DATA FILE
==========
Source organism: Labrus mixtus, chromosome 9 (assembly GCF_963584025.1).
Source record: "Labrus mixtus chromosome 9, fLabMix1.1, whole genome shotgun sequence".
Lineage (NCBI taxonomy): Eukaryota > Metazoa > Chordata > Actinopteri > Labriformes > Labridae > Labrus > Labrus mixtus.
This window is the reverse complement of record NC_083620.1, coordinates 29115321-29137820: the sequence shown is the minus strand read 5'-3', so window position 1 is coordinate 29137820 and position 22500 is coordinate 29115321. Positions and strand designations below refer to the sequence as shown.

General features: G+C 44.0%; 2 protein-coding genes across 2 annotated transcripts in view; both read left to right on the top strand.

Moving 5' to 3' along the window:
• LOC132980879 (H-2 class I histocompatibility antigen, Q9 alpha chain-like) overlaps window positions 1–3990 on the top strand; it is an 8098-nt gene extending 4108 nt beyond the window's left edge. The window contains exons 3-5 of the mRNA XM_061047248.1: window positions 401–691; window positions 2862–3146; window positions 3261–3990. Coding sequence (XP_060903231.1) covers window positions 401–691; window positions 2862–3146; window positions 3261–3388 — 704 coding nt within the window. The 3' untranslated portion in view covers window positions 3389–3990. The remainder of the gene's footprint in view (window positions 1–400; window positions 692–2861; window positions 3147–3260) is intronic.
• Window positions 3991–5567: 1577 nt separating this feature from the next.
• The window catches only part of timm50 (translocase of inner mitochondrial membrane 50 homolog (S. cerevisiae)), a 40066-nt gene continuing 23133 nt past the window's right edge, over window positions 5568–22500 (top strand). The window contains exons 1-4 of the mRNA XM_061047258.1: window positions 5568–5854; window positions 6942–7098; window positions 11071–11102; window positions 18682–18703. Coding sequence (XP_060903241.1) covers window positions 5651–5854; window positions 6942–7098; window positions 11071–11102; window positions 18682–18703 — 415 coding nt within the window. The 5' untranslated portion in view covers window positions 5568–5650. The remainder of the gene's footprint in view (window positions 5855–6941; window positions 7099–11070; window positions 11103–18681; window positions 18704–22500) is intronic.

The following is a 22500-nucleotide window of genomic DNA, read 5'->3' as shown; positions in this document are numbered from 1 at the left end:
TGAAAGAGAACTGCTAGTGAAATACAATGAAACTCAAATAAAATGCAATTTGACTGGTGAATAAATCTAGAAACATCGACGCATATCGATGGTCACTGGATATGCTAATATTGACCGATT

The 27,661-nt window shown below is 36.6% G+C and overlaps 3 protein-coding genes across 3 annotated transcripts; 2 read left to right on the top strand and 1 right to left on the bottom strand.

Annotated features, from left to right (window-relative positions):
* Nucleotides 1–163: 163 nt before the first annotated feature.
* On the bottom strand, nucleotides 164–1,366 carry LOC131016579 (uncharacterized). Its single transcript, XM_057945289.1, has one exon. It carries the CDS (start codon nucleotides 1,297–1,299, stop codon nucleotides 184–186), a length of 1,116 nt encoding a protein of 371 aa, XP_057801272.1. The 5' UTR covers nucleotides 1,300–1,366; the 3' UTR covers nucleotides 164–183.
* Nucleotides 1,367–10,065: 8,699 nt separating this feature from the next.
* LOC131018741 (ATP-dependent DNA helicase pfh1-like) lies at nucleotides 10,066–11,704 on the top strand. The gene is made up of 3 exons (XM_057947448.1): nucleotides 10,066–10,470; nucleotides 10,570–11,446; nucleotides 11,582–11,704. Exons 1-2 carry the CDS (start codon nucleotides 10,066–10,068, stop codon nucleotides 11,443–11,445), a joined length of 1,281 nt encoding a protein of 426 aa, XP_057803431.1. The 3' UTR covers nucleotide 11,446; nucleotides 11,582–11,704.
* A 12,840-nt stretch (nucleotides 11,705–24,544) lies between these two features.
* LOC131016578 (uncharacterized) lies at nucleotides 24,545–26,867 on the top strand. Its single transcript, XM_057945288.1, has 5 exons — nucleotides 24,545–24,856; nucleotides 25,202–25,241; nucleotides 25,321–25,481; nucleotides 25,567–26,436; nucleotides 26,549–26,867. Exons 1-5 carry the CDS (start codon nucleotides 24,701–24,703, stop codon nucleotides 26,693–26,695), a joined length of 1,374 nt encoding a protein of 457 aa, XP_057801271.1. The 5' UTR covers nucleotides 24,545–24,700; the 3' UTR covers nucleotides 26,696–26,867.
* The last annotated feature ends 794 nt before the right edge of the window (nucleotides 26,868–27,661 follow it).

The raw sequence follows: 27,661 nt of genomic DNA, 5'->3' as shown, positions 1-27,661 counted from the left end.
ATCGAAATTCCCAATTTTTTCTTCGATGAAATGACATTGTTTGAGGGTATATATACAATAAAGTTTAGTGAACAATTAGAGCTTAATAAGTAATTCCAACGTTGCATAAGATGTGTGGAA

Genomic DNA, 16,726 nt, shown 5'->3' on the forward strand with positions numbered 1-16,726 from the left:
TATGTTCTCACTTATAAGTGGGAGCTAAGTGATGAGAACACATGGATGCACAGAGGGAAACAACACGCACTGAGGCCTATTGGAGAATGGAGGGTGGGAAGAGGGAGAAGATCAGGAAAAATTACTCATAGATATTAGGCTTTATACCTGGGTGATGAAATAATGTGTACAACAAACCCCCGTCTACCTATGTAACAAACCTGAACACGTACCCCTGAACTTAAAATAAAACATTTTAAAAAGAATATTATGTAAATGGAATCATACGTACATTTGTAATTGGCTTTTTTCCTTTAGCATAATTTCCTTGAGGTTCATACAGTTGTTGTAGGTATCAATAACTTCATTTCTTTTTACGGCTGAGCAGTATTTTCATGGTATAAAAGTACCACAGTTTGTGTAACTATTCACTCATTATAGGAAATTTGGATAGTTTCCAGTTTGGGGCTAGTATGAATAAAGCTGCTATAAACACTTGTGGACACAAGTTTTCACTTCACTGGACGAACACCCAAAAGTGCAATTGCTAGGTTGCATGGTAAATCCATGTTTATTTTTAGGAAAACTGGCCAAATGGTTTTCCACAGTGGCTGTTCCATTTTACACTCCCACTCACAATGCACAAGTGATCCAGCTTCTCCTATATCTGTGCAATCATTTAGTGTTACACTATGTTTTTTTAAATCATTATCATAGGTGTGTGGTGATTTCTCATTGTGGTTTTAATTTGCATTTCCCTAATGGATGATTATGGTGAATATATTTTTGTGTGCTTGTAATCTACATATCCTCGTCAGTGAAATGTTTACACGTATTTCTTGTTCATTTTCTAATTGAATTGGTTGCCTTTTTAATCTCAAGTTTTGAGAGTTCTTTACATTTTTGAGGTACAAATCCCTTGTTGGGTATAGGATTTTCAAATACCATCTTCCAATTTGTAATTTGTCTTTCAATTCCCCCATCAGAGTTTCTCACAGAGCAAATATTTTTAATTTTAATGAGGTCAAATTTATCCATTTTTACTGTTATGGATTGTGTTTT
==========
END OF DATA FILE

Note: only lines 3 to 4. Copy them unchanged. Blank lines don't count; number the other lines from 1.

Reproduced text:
Lineage (NCBI taxonomy): Eukaryota > Metazoa > Chordata > Actinopteri > Labriformes > Labridae > Labrus > Labrus mixtus.
This window is the reverse complement of record NC_083620.1, coordinates 29115321-29137820: the sequence shown is the minus strand read 5'-3', so window position 1 is coordinate 29137820 and position 22500 is coordinate 29115321. Positions and strand designations below refer to the sequence as shown.